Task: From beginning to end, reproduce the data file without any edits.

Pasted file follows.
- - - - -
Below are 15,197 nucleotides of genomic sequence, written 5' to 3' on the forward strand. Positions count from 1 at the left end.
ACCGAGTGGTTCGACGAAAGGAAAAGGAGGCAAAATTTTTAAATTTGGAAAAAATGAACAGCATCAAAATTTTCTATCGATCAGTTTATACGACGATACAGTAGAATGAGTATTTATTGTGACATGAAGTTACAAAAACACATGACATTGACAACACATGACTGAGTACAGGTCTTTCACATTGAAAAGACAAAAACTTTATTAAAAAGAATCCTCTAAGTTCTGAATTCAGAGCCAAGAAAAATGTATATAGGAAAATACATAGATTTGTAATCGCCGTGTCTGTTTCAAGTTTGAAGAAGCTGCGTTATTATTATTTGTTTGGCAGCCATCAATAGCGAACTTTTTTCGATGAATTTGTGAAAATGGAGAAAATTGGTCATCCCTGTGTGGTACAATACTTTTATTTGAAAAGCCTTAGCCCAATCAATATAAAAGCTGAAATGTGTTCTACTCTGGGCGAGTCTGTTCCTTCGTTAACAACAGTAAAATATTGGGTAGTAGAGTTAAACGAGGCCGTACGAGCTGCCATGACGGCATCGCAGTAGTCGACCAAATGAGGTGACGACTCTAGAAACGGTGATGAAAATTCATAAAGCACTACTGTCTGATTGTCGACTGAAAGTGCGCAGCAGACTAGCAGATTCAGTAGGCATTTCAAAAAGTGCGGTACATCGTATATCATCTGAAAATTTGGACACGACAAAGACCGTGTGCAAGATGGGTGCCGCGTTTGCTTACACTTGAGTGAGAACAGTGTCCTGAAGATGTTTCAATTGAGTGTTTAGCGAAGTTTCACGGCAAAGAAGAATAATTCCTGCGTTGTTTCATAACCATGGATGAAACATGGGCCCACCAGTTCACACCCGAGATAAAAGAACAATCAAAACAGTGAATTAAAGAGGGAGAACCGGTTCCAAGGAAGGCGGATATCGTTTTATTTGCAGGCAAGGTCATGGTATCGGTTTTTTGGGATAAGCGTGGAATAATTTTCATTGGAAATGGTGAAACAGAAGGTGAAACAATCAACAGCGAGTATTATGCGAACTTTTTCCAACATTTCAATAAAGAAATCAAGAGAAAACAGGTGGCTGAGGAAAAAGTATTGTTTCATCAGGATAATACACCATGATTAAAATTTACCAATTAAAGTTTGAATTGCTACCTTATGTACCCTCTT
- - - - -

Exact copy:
Below are 15,197 nucleotides of genomic sequence, written 5' to 3' on the forward strand. Positions count from 1 at the left end.
ACCGAGTGGTTCGACGAAAGGAAAAGGAGGCAAAATTTTTAAATTTGGAAAAAATGAACAGCATCAAAATTTTCTATCGATCAGTTTATACGACGATACAGTAGAATGAGTATTTATTGTGACATGAAGTTACAAAAACACATGACATTGACAACACATGACTGAGTACAGGTCTTTCACATTGAAAAGACAAAAACTTTATTAAAAAGAATCCTCTAAGTTCTGAATTCAGAGCCAAGAAAAATGTATATAGGAAAATACATAGATTTGTAATCGCCGTGTCTGTTTCAAGTTTGAAGAAGCTGCGTTATTATTATTTGTTTGGCAGCCATCAATAGCGAACTTTTTTCGATGAATTTGTGAAAATGGAGAAAATTGGTCATCCCTGTGTGGTACAATACTTTTATTTGAAAAGCCTTAGCCCAATCAATATAAAAGCTGAAATGTGTTCTACTCTGGGCGAGTCTGTTCCTTCGTTAACAACAGTAAAATATTGGGTAGTAGAGTTAAACGAGGCCGTACGAGCTGCCATGACGGCATCGCAGTAGTCGACCAAATGAGGTGACGACTCTAGAAACGGTGATGAAAATTCATAAAGCACTACTGTCTGATTGTCGACTGAAAGTGCGCAGCAGACTAGCAGATTCAGTAGGCATTTCAAAAAGTGCGGTACATCGTATATCATCTGAAAATTTGGACACGACAAAGACCGTGTGCAAGATGGGTGCCGCGTTTGCTTACACTTGAGTGAGAACAGTGTCCTGAAGATGTTTCAATTGAGTGTTTAGCGAAGTTTCACGGCAAAGAAGAATAATTCCTGCGTTGTTTCATAACCATGGATGAAACATGGGCCCACCAGTTCACACCCGAGATAAAAGAACAATCAAAACAGTGAATTAAAGAGGGAGAACCGGTTCCAAGGAAGGCGGATATCGTTTTATTTGCAGGCAAGGTCATGGTATCGGTTTTTTGGGATAAGCGTGGAATAATTTTCATTGGAAATGGTGAAACAGAAGGTGAAACAATCAACAGCGAGTATTATGCGAACTTTTTCCAACATTTCAATAAAGAAATCAAGAGAAAACAGGTGGCTGAGGAAAAAGTATTGTTTCATCAGGATAATACACCATGATTAAAATTTACCAATTAAAGTTTGAATTGCTACCTTATGTACCCTCTT